William Gibson connects a small Georgia town to Russian-British kleptocrats in his intricate 2014 novel, ‘The Peripheral’

February 17, 2019

By Matthew E. Milliken
Feb. 17, 2019

To read a William Gibson story is to embark upon a journey of discovery.  What kind of world — often at once amazing and dispiriting — has the U.S.-born writer created, and what convoluted scheme are the characters enmeshed in, voluntarily or otherwise? Moreover, what kind of inventive gadgets will they wield?

Gibson, who moved to Canada in 1968, after initially traveling there to explore options for avoiding the draft, is one of the titans of science fiction. Beginning in the early 1980s, Gibson’s enormously popular short stories and novels fueled the genre’s cyberpunk movement. The subgenre typically posits dire futures in which a small number of powerful corporations, oligarchs, criminal syndicates and autocratic, sometimes rogue, governmental organizations oppress large civilian populations; clever hackers who infiltrate computer systems also appear often.

Naturally, Gibson’s writing has evolved over the past three and a half decades. He’s no less enamored of novel scientific concepts and technology, but over time his stories have shifted their focus from heroic figures to regular people. That transition is on display in his most recent novel, 2014’s The Peripheral, which features as its main characters a dissolute publicist from (presumably) the late 21st or early 22nd century and an underemployed 27-year-old from small-town Georgia about a decade in our future.

Gibson’s main characters are both involved in a strange incident concerning the disappearance — or was it murder? — of a woman in a London high-rise in what is initially described to Flynne Fisher, the young Georgian, as a high-resolution virtual-reality game. The true nature of the incident, and of Fisher’s connection to Wilf Netherton, the publicist, emerges only gradually.

‘The Peripheral’ by William Gibson.

Along the way, Fisher; her ex-Marine brother, Burton; and their friends in the (evidently fictitious) hamlet of Clanton find themselves caught in an escalating race to control the financial and political levers of power, at first locally but soon enough in state-wide and national settings. Their rivals, a shadowy group, appears to be interested mainly in concealing evidence of certain of deeds. Meanwhile, Netherton is drawn into a byzantine scheme to protect his wealthy Russo-British friend Lev, whose gift to Wilf indirectly helped to set the book’s plot into motion.

Lev and Wilf’s machinations, assisted by Lev’s “technicals” (a.k.a. servants) Ossian Murphy and the evidently mononymic Ash, become far more elaborate when they attract the attention of a certain Metropolitan Police official. The gnomic Detective Inspector Ainsley Lowbeer is extraordinarily old, highly cunning and very influential — although, in a rare moment of candor, she tells Netherton that she sometimes “feel[s] like an antibody… One protecting a disease.”

A central conceit of Gibson’s book is that In Netherton’s time, technology is capable of projecting consciousness into artificial vessels, such as bipedal robots, known as peripherals. But no matter how amazing a period’s gadgets, they can’t erase certain aspects of human existence, as Gibson shows in introducing the publicist:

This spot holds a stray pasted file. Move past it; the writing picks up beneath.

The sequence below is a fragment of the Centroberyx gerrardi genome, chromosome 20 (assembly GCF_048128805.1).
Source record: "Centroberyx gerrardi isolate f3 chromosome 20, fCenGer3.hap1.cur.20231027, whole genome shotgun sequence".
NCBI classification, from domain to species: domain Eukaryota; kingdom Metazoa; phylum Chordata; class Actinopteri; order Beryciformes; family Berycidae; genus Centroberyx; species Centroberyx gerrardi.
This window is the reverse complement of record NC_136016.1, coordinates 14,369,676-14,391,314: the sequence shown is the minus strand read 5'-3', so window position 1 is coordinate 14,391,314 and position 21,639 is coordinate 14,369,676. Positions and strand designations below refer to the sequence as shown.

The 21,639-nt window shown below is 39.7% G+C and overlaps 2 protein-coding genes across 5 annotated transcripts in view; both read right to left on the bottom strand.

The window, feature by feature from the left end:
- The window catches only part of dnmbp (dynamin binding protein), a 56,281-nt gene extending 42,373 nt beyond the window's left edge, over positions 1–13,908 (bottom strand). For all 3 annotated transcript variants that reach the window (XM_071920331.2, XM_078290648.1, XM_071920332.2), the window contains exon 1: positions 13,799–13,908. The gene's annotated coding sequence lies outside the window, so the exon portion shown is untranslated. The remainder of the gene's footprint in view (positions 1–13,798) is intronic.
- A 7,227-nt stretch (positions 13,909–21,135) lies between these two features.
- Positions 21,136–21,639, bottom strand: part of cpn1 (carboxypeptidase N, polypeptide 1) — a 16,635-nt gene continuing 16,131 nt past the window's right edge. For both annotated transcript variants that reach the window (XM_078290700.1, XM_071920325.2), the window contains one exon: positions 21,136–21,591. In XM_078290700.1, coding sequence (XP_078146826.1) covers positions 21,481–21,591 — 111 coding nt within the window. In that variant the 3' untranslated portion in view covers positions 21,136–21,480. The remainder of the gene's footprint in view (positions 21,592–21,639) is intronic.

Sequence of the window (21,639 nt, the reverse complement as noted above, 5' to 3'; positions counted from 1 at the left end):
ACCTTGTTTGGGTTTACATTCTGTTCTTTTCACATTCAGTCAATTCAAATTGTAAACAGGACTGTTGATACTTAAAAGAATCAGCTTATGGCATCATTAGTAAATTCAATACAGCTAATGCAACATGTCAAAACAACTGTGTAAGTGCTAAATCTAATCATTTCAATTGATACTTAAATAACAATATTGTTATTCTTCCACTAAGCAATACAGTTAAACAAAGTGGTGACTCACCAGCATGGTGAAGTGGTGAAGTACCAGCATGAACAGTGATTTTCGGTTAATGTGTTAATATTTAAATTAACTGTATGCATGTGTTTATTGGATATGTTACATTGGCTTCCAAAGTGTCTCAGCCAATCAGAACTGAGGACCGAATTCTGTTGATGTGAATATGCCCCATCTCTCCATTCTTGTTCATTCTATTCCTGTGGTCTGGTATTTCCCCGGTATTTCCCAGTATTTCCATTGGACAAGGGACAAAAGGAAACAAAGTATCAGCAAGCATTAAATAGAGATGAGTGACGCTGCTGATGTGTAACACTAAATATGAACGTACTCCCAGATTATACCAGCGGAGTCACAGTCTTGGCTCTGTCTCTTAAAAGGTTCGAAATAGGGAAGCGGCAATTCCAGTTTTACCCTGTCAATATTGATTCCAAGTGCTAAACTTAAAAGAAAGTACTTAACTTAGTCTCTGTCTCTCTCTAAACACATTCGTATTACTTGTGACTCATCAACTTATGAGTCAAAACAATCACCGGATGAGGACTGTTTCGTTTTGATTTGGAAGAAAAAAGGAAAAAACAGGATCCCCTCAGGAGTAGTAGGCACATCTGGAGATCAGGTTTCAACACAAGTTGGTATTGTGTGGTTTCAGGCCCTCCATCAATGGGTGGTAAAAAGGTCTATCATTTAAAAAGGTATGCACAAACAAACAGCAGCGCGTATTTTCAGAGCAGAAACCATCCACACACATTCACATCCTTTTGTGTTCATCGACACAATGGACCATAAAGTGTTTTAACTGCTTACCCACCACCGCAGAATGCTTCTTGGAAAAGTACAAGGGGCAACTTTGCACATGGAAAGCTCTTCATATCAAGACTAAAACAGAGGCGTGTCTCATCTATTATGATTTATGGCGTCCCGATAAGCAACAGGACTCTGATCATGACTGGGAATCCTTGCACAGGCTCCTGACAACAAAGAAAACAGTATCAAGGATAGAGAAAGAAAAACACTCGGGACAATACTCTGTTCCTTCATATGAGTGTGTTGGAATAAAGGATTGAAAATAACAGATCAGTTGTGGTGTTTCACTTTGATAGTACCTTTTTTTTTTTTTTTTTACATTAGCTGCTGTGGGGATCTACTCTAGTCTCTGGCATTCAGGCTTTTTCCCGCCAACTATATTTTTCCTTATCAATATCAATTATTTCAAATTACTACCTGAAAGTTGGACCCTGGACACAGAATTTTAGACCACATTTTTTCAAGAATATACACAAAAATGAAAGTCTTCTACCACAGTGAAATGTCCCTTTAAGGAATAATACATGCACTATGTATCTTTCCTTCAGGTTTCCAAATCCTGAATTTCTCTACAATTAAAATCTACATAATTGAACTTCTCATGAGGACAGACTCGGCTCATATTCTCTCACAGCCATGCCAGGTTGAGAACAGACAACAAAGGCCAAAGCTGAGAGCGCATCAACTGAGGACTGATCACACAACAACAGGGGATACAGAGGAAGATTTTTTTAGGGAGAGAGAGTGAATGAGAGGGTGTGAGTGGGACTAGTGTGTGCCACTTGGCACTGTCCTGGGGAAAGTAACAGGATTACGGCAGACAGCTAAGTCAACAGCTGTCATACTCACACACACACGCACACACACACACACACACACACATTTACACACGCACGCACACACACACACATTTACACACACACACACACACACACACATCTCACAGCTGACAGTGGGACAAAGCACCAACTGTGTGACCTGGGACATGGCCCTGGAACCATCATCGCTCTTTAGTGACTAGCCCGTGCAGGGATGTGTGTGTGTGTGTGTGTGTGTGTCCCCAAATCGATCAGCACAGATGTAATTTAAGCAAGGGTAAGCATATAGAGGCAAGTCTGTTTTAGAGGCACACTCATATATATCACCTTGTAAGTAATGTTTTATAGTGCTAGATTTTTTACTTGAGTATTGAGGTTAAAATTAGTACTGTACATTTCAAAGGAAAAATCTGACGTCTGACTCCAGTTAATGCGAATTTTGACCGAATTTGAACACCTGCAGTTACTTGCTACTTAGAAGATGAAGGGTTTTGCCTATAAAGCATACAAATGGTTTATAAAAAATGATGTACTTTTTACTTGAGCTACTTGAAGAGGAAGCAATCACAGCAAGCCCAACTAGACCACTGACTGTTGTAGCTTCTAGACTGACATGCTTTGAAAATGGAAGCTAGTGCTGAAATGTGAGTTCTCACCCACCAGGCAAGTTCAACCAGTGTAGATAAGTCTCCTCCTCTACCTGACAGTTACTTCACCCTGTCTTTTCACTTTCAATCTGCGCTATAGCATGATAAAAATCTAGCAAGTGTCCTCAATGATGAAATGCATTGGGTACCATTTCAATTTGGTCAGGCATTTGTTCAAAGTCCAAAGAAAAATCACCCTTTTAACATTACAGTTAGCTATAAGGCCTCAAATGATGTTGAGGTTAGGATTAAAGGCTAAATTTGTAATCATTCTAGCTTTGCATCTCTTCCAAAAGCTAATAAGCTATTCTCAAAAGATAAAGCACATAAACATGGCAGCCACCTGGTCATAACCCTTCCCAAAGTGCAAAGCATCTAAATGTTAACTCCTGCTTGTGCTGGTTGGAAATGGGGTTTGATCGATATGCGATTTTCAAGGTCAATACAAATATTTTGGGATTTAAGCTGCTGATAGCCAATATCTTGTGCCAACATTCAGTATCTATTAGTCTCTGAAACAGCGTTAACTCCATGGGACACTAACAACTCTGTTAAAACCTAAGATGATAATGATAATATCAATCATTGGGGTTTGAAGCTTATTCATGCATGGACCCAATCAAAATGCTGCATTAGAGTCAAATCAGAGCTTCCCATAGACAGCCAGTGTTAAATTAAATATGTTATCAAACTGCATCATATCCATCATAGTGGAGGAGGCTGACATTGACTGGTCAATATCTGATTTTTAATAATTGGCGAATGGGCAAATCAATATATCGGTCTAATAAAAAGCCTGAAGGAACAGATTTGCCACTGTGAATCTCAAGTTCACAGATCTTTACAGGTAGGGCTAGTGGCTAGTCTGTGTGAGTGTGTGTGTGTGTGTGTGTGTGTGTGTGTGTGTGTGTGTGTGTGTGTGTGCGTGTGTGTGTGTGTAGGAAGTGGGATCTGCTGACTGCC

Netherton woke to Rainey’s sigil, pulsing behind his lids at the rate of a resting heartbeat. He opened his eyes. Knowing better than to move his head, he confirmed that he was in bed, alone. Both positive, under current circumstances. Slowly, he lifted his head from the pillow, until he could see that his clothes weren’t where he assumed he would have dropped them. Cleaners, he knew, would have come from their nest beneath the bed, to drag them away, flense them of whatever invisible quanta of sebum, skin-flakes, atmospheric particulates, food residue, other. 

“Soiled,” he pronounced, thickly, having briefly imagined such cleaners for the psyche, and let his head fall back. 

Rainey’s sigil began to strobe, demandingly. 

He sat up cautiously. Standing would be the real test. “Yes?” 

Strobing ceased. “Un petit problème,” Rainey said. 

He closed his eyes, but then there was only her sigil. He opened them. 

“She’s your fucking problem, Wilf.” 

He winced, the amount of pain this caused startling him. “Have you always had this puritanical streak? I hadn’t noticed.” 

“You’re a publicist,” she said. “She’s a celebrity. That’s interspecies.” 

His eyes, a size too large for their sockets, felt gritty. “She must be nearing the patch,” he said, reflexively attempting to suggest that he was alert, in control, as opposed to disastrously and quite unexpectedly hungover. 

In reading The Peripheral, I found myself having trouble sorting out the different members of Flynne and Burton’s circle of friends; it also took me quite a while to realize that “Homes” was slang for the Department of Homeland Security, which may be operating under expanded emergency powers in the Fishers’ time, and that “Luke 4:5” referred to an analog for the noxious Westboro Baptist Church. I won’t reveal the meaning of what the book refers to as “the jackpot,” but suffice to say that, like many concepts bandied about in The Peripheral, it offers a frightening glimpse of times to come.

Gibson is in fine form in The Peripheral, although I felt that the book arrived at far too upbeat a conclusion. However, I suspect that the author’s oblique writing style won’t play well with non-genre fans, who are likely to struggle to comprehend the complex world and plot Gibson has constructed.

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